After untold courses – culminating in an elegant little presentation of cheeses, of which nettle-covered Yarg was one – and inevitably the most expensive tab we’d ever picked up, we could barely find our way back up the hill to the car for laughing, as much at our rotundity as the fact that the Helford, in all its unspoilt serenity, was completely and utterly pitch black.
So while creamy-crumbly Cornish Yarg with its lacy wild nettle leaf rind and delicate mushroomy taste is an old friend, I didn’t make acquaintance with its less famous younger cousin Wild Garlic Cornish Yarg Cheese until recently. I have clearly been in the Home Counties too long.
Lynher Dairies’ Wild Garlic Yarg is made to the same Caerphilly-style recipe, but has a creamier, more luxurious texture, while the wild garlic leaf rind delivers the subtlest flavour that’s very different from bulb garlic. Unlike other varieties of garlic cheese, it doesn’t so much shout garlic, as whisper it softly.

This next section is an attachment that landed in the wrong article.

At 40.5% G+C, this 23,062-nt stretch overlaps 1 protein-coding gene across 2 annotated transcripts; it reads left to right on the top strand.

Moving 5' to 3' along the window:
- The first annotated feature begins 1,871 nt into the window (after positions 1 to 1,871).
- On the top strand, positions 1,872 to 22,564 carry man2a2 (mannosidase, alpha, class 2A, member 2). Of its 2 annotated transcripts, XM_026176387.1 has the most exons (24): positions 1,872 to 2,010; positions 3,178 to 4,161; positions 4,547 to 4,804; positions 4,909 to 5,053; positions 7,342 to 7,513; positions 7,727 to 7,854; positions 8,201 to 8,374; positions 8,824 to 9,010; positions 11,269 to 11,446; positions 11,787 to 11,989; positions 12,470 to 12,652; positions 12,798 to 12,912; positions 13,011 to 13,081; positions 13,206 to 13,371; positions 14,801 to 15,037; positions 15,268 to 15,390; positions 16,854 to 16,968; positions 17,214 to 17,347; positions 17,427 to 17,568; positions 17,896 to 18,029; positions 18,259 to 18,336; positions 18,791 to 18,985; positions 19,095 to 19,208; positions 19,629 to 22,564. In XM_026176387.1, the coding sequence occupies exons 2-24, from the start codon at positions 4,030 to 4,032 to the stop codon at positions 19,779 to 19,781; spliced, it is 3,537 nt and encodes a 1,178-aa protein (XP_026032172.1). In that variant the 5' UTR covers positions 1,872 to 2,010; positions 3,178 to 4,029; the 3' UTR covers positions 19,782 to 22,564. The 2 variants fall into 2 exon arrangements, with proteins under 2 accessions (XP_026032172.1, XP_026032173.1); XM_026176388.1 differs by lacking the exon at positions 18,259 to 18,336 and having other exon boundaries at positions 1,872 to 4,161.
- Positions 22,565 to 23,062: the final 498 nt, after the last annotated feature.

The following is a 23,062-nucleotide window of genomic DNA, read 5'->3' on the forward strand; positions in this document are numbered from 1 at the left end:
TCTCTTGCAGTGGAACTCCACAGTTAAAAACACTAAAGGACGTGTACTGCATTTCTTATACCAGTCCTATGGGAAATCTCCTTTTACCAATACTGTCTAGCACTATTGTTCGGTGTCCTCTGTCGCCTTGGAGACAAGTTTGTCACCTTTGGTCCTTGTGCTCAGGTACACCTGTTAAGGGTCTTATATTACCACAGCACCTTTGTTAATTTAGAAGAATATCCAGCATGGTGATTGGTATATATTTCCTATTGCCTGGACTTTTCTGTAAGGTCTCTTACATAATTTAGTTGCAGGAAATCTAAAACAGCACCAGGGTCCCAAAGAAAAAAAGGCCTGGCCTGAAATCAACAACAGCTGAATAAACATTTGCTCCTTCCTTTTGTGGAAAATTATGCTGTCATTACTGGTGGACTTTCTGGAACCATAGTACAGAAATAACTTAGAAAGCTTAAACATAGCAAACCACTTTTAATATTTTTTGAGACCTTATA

Handmade on Pengreep Farm near Ponsanooth in West Cornwall, Yarg takes its name from its original makers Alan and Jenny Gray (being their name spelt backwards) who first produced it in Withiel near Liskeard, on the edge of Bodmin Moor. In 1984 the recipe was sold to Michael and Margaret Horrell who also farmed near Bodmin and who steadily grew the business, and in 1995 the Horrells collaborated with current owner Catherine Mead until their retirement in 2006. Lynher Dairies is now one of the UK’s most successful and award-winning artisan cheese makers, processing 2 million litres of milk a year and over 200 tonnes of cheese. While this may sound like a lot, by industry standards it’s positively bijoux, which is just how Lynher Dairies like it.